In the Net Promoter world, the ‘S’ in NPS can stand for two different (but related) things: Net Promoter Score and Net Promoter System. We covered the score and how to analyze it separately; here we take a look at the System and its three main components—leadership commitment, the shared use of a single metric, and a dedication to iterative improvement.
Back in 2003, Fred Reichheld of Bain & Company invented the Net Promoter Score metric and introduced it to the world through his best-selling book The Ultimate Question: Driving Good Profits and True Growth.
Over the years, thousands of leading brands such as Apple, Intuit, G.E., and American Express began using NPS (the score) to measure customer loyalty and engagement. Many joined Bain’s NPS Loyalty Forum, where they pooled their knowledge; over time, the community came to refer to these practices as the Net Promoter System.
“The Net Promoter System touches every part of the organization, including finance, operations, marketing, product design, human resources, and information technology. It reaches from the CEO and board all the way to the frontline employees who serve customers.”
Fred Reichheld - Author, The Ultimate Question 2.0
The Net Promoter System is completely open-source, so anyone can take its fundamental blocks and use them to build a better company. However, in The Ultimate Question 2.0: How Net Promoter Companies Thrive in a Customer-Driven World, Reichheld declares there are at least 3 components that must be used:
Many CEOs talk about improving customer experience but behave in ways that undermine their stated mission. Rather than focusing solely on revenue and profits, leadership and executive teams must signal to employees that customer engagement and loyalty are mission-critical.
Here’s what that might look like across different departments:
The traditional way: an e-commerce company evaluates its CS reps solely on the number of calls they complete per hour.
The problem? Reps rush through their calls, which irritates customers and might leave their problems unresolved.
The NPS way: when gathering feedback after a CS call, follow the NPS question by asking customers the extent to which their latest CS experience influenced their rating. If the support call influenced their score (positively or negatively), ask them to explain further. This incentivizes CS reps to solve problems rather than rush through calls, and highlights areas for improvement.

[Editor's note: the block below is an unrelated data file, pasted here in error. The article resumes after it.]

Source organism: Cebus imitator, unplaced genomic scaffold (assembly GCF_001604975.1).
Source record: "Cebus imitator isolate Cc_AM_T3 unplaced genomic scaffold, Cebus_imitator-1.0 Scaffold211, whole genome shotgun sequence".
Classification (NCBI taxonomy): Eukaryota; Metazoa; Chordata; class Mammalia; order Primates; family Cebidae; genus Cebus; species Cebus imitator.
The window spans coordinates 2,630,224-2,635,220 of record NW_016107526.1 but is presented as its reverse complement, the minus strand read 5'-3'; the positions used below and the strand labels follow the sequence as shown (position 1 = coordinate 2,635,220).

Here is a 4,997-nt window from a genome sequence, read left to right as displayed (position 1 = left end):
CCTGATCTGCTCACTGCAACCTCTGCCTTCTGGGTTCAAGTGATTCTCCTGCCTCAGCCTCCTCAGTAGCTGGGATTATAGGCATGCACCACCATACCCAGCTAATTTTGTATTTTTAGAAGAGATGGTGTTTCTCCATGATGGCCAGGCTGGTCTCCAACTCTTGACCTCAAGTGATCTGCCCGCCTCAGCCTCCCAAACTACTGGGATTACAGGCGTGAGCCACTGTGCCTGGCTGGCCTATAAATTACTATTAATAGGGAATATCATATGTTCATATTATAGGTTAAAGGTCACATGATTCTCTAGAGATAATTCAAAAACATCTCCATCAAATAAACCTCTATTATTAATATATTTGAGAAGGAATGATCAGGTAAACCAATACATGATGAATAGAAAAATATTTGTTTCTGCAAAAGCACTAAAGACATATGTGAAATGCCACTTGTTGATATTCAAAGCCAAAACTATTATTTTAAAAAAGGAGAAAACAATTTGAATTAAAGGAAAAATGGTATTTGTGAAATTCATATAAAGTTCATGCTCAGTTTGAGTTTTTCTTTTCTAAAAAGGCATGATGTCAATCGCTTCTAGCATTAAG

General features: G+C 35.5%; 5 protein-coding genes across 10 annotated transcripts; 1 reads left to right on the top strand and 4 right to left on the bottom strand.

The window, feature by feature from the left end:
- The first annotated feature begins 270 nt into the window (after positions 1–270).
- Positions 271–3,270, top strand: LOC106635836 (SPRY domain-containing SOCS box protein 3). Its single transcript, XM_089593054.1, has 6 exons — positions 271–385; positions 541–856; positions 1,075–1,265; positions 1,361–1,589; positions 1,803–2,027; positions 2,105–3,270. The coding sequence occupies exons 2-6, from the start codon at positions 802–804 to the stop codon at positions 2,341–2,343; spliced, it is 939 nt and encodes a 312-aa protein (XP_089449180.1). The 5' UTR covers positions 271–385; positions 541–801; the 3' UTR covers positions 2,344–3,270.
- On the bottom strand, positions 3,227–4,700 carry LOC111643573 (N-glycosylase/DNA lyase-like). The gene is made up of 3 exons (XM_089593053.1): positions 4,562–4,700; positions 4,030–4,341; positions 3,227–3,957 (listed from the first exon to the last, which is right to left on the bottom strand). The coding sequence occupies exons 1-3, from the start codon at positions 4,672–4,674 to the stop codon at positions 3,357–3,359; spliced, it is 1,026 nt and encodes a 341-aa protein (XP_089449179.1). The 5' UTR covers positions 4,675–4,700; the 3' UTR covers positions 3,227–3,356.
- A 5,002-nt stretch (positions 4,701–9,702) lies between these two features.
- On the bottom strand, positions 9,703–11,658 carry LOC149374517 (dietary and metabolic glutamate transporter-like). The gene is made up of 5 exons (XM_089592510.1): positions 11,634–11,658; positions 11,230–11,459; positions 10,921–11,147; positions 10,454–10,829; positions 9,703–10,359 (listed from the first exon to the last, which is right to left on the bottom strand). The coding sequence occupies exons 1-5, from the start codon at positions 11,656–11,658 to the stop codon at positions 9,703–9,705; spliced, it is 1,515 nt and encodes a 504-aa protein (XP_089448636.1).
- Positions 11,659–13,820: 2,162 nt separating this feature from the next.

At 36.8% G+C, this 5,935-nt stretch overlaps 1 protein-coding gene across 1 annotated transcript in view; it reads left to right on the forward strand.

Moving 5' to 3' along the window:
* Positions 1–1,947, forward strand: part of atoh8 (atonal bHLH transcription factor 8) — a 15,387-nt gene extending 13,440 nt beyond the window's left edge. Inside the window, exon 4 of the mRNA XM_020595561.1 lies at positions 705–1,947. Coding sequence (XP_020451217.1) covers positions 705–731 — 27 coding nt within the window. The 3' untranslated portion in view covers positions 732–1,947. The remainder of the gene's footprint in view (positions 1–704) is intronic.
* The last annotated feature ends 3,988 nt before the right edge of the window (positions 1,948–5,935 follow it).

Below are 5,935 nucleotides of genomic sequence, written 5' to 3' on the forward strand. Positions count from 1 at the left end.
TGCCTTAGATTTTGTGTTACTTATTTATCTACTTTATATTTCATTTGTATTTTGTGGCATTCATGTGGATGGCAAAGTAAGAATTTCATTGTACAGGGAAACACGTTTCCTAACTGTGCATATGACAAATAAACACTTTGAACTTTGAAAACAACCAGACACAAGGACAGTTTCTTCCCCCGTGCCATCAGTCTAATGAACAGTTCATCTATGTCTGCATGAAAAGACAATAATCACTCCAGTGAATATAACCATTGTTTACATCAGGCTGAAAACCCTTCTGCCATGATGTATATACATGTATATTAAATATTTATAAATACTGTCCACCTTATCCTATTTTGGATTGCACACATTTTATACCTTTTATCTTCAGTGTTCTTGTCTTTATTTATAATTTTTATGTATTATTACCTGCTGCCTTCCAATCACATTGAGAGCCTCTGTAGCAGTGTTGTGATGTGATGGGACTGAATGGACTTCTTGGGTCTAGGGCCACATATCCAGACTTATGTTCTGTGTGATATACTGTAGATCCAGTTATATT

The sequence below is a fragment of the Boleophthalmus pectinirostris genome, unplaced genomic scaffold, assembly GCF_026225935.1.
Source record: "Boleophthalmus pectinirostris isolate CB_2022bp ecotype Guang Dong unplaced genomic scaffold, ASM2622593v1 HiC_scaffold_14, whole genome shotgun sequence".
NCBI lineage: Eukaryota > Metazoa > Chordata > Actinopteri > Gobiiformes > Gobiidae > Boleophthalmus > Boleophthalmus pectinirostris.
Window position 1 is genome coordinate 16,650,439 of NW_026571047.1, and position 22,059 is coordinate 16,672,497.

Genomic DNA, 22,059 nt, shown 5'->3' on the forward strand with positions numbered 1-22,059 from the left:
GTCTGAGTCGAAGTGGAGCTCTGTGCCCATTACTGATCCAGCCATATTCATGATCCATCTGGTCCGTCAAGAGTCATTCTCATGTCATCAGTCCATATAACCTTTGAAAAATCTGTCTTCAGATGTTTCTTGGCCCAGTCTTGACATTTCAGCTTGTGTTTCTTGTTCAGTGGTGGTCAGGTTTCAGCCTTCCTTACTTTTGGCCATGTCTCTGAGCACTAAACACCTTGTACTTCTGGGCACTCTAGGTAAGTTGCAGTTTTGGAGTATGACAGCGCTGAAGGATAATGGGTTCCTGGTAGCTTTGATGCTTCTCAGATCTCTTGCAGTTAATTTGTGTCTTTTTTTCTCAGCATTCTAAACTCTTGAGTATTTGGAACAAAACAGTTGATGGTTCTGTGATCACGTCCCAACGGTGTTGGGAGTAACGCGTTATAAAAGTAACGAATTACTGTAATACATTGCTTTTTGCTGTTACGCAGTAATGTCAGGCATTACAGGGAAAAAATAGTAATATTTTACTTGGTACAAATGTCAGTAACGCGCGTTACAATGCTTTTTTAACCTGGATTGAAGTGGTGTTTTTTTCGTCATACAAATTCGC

The traditional way: a Software as a Service (SaaS) company is concerned about retention rate, so pressure is put on several departments to solve the issue.
The problem? A non-customer-centric Product team could well try to retain clients by burying the ‘Cancel’ link beneath a sea of information. The cancel rate drops, but customers are frustrated and badmouth the company.
The NPS way: use NPS to determine how engaged customers are at key points throughout the customer journey, including after they’ve converted, then regularly report the results to the Product team. This encourages Product Development to consider and improve the customer experience as a whole—and a good, reliable customer experience creates true loyalty.
The traditional way: an enterprise software company incentivizes Sales reps on revenue alone.
The problem? When salespeople know their job is on the line, they may be tempted to engage in shady practices for short-term gain.
The NPS way: consider Net Promoter Score when evaluating sales performance. Happy customers mean greater profits in the long run.
Successful companies around the world use the Net Promoter Score to measure customer loyalty and engagement. There are plenty of other metrics out there, but many of them are proprietary systems shrouded in mystery—which means they haven’t been widely tested and scrutinized.
When you use Net Promoter Score as your metric, you can:
Identifying your NPS is only meaningful if it leads to positive change. The Net Promoter System helps you address problems directly, train employees, and revise products and policies where it makes sense.
NPS companies regularly cycle through three phases that Reichheld describes as the inner loop, the huddle, and the outer loop.
Inner loop: once you’ve gathered feedback, you can use this information to train individual employees and help them better serve customers. Managers can also reach out to unhappy customers to let them discuss their experience and, wherever possible, make things right.
Huddle: these short, interactive meetings allow teams to brainstorm solutions, address customer escalations, and confirm their mutual commitment to customer centricity. The huddles connect the inner and outer loops.
Outer loop: this step involves root-cause analysis and structural problem-solving. It’s also where management implements structural improvements (e.g., changes to products, policy, and messaging) and evaluates their effectiveness.